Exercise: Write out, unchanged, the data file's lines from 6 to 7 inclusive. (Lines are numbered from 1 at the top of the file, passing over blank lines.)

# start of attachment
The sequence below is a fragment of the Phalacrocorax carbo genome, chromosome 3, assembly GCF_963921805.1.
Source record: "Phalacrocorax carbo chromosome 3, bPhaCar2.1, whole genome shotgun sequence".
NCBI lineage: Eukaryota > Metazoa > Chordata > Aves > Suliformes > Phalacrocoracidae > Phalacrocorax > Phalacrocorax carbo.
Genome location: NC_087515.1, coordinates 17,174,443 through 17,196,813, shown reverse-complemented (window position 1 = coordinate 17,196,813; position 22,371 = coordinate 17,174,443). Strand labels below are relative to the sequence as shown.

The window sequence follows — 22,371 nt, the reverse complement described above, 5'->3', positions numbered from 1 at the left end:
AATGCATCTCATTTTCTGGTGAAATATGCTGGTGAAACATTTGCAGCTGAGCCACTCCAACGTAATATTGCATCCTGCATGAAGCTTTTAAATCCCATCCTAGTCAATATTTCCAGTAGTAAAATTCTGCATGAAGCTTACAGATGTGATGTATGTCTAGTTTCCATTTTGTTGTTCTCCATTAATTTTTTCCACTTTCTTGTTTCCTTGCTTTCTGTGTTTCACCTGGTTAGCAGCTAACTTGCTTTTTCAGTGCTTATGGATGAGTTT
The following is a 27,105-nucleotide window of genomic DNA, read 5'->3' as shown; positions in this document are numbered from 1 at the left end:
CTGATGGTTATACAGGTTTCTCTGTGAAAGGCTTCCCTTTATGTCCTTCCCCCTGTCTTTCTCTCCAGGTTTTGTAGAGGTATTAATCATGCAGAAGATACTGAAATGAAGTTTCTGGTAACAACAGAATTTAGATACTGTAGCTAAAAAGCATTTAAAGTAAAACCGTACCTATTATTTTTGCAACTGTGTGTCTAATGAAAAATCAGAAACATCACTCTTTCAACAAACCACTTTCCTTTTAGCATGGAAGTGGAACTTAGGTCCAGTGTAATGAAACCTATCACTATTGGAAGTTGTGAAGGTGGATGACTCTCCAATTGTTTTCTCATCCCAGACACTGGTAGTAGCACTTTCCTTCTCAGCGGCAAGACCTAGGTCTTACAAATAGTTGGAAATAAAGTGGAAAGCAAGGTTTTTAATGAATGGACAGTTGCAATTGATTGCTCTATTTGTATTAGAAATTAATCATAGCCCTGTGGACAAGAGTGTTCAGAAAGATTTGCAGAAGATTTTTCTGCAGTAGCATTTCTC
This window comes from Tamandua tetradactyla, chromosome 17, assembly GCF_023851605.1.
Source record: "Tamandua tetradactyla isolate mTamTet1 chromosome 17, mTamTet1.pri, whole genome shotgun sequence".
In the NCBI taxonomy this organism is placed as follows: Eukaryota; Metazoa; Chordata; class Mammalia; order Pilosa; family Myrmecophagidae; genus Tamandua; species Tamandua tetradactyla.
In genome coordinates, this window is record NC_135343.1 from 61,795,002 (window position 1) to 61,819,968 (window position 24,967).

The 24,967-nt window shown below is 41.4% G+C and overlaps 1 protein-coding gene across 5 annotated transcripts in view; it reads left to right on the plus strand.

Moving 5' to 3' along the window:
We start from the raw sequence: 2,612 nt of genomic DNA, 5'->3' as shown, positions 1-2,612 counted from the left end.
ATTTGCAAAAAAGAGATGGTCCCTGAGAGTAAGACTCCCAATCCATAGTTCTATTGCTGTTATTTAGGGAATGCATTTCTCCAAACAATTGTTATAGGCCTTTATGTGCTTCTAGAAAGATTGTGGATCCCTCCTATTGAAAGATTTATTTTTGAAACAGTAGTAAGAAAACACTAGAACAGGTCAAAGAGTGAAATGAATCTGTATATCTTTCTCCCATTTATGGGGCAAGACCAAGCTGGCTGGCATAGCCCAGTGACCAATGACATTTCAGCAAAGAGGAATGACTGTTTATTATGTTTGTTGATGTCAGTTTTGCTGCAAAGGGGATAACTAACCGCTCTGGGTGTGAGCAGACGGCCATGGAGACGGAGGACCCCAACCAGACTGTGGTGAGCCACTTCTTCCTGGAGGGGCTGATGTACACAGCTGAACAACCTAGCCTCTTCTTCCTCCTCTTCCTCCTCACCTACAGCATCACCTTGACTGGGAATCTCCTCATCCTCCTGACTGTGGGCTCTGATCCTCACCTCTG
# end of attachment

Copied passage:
AATGCATCTCATTTTCTGGTGAAATATGCTGGTGAAACATTTGCAGCTGAGCCACTCCAACGTAATATTGCATCCTGCATGAAGCTTTTAAATCCCATCCTAGTCAATATTTCCAGTAGTAAAATTCTGCATGAAGCTTACAGATGTGATGTATGTCTAGTTTCCATTTTGTTGTTCTCCATTAATTTTTTCCACTTTCTTGTTTCCTTGCTTTCTGTGTTTCACCTGGTTAGCAGCTAACTTGCTTTTTCAGTGCTTATGGATGAGTTT
The following is a 27,105-nucleotide window of genomic DNA, read 5'->3' as shown; positions in this document are numbered from 1 at the left end: